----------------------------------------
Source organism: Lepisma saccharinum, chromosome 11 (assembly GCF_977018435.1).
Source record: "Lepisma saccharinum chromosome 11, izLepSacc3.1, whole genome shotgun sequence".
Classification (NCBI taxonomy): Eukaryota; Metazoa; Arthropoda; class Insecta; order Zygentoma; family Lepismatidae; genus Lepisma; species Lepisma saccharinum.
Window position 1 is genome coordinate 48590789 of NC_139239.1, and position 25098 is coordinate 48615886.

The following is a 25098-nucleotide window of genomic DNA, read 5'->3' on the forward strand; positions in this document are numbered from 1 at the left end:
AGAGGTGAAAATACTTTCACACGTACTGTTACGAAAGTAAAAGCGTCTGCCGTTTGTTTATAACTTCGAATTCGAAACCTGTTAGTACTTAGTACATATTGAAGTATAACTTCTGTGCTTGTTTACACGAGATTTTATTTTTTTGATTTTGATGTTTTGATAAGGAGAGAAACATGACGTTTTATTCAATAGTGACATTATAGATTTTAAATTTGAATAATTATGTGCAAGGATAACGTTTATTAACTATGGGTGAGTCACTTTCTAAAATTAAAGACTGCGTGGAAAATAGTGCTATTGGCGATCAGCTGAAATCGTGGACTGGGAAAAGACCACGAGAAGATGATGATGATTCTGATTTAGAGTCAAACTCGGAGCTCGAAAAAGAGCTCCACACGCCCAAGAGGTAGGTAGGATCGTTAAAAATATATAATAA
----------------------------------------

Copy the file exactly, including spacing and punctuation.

Source organism: Lepisma saccharinum, chromosome 11 (assembly GCF_977018435.1).
Source record: "Lepisma saccharinum chromosome 11, izLepSacc3.1, whole genome shotgun sequence".
Classification (NCBI taxonomy): Eukaryota; Metazoa; Arthropoda; class Insecta; order Zygentoma; family Lepismatidae; genus Lepisma; species Lepisma saccharinum.
Window position 1 is genome coordinate 48590789 of NC_139239.1, and position 25098 is coordinate 48615886.

The following is a 25098-nucleotide window of genomic DNA, read 5'->3' on the forward strand; positions in this document are numbered from 1 at the left end:
AGAGGTGAAAATACTTTCACACGTACTGTTACGAAAGTAAAAGCGTCTGCCGTTTGTTTATAACTTCGAATTCGAAACCTGTTAGTACTTAGTACATATTGAAGTATAACTTCTGTGCTTGTTTACACGAGATTTTATTTTTTTGATTTTGATGTTTTGATAAGGAGAGAAACATGACGTTTTATTCAATAGTGACATTATAGATTTTAAATTTGAATAATTATGTGCAAGGATAACGTTTATTAACTATGGGTGAGTCACTTTCTAAAATTAAAGACTGCGTGGAAAATAGTGCTATTGGCGATCAGCTGAAATCGTGGACTGGGAAAAGACCACGAGAAGATGATGATGATTCTGATTTAGAGTCAAACTCGGAGCTCGAAAAAGAGCTCCACACGCCCAAGAGGTAGGTAGGATCGTTAAAAATATATAATAA